Life in the jungles

How a young boy of German-Portuguese-Indian descent, spent much of his childhood Mowgli-style in the Western Ghats

The previous story ended with the marriage of a German engineer and a Portuguese-Indian lady, and the birth of their son, Freddy. That was me.

Much of my early childhood was spent in Lonavala, a small town on the slopes of the Western Ghats, India. It was a favourite of the erstwhile British colonialists, and we had a very nice house there. It was called “Rose Cottage” and was quite luxurious. I also spent a lot of time with my Uncle Paul and Aunt Trudy Stein, who had an agricultural research facility, some distance outside Lonavala, in the middle of the jungle.

My father was a snake expert and had set up a lab, full of cages for snakes, on Paul and Trudy’s farm. There we spent all our free time, with me roaming the jungles, Mowgli-style, getting into (and out of) all kinds of trouble. Typically, I would set out at the break of day, usually dressed in shorts and a singlet, with a bag over my shoulders. I was on a mission to catch reptiles and small rodents to feed to the snakes. Occasionally, I caught a snake.

Current-day picture of rainfall in the Western Ghats [Wikimedia]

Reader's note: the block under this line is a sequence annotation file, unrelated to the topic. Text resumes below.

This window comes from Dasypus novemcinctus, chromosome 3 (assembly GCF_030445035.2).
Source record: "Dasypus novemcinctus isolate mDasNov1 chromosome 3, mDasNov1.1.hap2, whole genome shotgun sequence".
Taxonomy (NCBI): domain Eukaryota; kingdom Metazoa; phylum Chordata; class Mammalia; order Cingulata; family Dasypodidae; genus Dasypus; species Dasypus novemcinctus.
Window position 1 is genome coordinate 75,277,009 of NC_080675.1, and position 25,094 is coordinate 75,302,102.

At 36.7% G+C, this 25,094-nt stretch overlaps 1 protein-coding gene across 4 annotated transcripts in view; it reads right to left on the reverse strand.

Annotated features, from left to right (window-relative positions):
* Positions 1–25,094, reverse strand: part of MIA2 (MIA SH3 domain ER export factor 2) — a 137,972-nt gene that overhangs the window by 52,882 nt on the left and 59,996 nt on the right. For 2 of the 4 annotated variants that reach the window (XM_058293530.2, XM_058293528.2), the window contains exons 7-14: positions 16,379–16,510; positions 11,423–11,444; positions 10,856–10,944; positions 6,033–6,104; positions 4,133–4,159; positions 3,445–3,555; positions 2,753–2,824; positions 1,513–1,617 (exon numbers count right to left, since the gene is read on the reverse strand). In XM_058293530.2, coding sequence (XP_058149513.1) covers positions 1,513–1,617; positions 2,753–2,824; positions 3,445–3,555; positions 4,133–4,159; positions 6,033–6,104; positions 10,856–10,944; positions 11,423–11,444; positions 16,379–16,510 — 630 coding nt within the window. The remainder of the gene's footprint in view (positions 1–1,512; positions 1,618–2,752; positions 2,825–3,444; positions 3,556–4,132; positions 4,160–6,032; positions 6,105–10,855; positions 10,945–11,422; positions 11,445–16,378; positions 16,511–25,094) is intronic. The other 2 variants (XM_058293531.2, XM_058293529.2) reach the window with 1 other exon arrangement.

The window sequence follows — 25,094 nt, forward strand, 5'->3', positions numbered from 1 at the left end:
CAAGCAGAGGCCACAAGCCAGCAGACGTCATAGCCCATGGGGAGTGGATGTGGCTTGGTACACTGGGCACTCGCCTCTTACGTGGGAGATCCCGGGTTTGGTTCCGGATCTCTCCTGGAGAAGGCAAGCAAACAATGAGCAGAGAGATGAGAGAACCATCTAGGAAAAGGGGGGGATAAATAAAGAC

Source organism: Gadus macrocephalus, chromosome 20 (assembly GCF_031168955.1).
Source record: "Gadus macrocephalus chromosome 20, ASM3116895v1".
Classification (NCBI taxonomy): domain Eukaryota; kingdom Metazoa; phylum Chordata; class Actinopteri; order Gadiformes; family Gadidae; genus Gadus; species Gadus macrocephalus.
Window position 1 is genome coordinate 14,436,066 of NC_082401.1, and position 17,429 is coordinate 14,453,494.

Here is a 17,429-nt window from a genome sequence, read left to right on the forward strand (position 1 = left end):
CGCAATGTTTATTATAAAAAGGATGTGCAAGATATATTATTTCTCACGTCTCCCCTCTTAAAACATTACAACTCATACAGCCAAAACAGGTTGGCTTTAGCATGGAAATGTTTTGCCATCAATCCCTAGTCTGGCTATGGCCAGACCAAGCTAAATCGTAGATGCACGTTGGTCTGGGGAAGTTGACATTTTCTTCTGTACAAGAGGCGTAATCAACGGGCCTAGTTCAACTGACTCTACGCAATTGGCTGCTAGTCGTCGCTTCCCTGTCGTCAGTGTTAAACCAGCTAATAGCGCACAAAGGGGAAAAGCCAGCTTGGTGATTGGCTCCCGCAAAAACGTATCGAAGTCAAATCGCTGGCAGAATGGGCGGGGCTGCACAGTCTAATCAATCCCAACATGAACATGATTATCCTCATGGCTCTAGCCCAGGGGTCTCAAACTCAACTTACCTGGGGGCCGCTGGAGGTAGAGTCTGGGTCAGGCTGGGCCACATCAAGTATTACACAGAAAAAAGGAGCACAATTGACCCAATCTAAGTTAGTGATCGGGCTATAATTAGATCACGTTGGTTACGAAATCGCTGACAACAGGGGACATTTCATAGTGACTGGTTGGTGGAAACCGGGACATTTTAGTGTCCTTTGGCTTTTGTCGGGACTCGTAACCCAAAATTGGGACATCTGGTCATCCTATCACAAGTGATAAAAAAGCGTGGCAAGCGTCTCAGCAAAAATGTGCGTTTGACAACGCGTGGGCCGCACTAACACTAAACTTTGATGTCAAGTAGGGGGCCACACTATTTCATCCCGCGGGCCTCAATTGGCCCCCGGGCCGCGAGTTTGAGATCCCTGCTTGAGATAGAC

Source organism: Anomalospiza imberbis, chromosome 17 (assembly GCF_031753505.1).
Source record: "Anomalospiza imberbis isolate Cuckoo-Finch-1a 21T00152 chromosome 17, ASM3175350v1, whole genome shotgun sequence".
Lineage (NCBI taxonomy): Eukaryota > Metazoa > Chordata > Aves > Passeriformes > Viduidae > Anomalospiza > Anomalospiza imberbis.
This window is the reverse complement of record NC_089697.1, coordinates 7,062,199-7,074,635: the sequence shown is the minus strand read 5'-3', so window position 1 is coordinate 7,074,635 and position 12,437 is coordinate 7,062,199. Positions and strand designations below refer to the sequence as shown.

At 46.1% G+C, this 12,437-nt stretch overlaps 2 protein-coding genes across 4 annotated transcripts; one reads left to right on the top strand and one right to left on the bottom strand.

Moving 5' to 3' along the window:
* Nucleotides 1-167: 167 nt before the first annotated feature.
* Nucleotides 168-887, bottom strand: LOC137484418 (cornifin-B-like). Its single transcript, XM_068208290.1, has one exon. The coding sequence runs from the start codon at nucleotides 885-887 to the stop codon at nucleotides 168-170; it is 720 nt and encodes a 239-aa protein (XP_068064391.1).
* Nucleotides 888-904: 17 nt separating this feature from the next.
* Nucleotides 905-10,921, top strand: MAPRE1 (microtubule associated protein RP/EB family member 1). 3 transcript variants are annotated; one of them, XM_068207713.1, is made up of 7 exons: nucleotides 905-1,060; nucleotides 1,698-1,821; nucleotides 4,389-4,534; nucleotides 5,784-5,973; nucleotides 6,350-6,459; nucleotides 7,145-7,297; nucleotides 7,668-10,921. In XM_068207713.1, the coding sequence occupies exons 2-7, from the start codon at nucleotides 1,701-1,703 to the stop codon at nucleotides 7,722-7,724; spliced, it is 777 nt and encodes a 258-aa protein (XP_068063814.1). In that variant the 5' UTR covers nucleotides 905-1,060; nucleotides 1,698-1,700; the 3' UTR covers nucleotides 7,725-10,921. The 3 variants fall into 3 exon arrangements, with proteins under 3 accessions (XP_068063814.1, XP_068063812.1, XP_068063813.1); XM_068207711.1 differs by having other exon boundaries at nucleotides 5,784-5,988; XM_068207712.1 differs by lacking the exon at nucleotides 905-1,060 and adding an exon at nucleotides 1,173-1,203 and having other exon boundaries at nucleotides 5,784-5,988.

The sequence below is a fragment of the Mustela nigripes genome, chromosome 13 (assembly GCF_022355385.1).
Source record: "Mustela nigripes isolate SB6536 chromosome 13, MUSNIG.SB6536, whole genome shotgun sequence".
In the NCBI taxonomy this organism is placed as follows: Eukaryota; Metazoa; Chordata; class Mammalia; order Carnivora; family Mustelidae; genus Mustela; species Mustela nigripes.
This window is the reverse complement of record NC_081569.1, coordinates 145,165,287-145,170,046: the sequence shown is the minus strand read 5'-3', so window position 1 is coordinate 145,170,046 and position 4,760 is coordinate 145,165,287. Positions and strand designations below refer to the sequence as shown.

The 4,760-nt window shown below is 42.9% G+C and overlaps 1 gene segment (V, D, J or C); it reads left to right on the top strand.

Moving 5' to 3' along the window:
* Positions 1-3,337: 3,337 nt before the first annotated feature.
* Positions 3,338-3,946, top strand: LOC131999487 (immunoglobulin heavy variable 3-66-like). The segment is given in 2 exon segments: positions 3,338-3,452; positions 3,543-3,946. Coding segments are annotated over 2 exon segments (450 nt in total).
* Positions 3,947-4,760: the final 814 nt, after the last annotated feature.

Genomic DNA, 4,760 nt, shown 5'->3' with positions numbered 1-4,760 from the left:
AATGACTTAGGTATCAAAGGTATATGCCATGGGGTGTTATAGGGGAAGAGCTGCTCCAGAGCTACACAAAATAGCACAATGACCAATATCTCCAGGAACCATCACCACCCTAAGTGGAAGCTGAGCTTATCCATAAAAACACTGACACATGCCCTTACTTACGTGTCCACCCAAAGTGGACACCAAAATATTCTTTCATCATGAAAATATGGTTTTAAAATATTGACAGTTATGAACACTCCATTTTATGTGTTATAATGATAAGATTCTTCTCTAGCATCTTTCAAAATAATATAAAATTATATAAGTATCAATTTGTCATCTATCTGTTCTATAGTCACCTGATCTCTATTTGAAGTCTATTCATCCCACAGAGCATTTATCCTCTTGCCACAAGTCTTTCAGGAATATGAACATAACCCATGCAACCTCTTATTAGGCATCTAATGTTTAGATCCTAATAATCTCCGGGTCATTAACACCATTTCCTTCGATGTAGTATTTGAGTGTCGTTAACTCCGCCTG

The best time for this was during the monsoon, when it rained like the devil. Lonavala and the surrounding jungles lie in the hills, around 2000 feet above sea level. This means that when the winds, which have travelled over the Arabian Sea during the hottest season, are forced to rise into cooler regions, the huge amounts of water they carry rain down with an intensity that is scarcely imaginable. The showers in some swimming baths, turned on to full strength, can give you an impression. Visitors would sometimes venture out with umbrellas, which was utterly futile — the streams from the sky simply bounced up from the ground and soaked them in seconds. Me, in shorts and singlet, simply accepted getting drenched to the skin.

The reason for going out in the rain was that all the holes and burrows of the jungle denizens — especially rodents and reptiles — were flooded, forcing them to the surface. I would see them sitting, shivering on rocks, which made them easy picking. I became very adept at catching small animals, a not very useful skill I retain until today.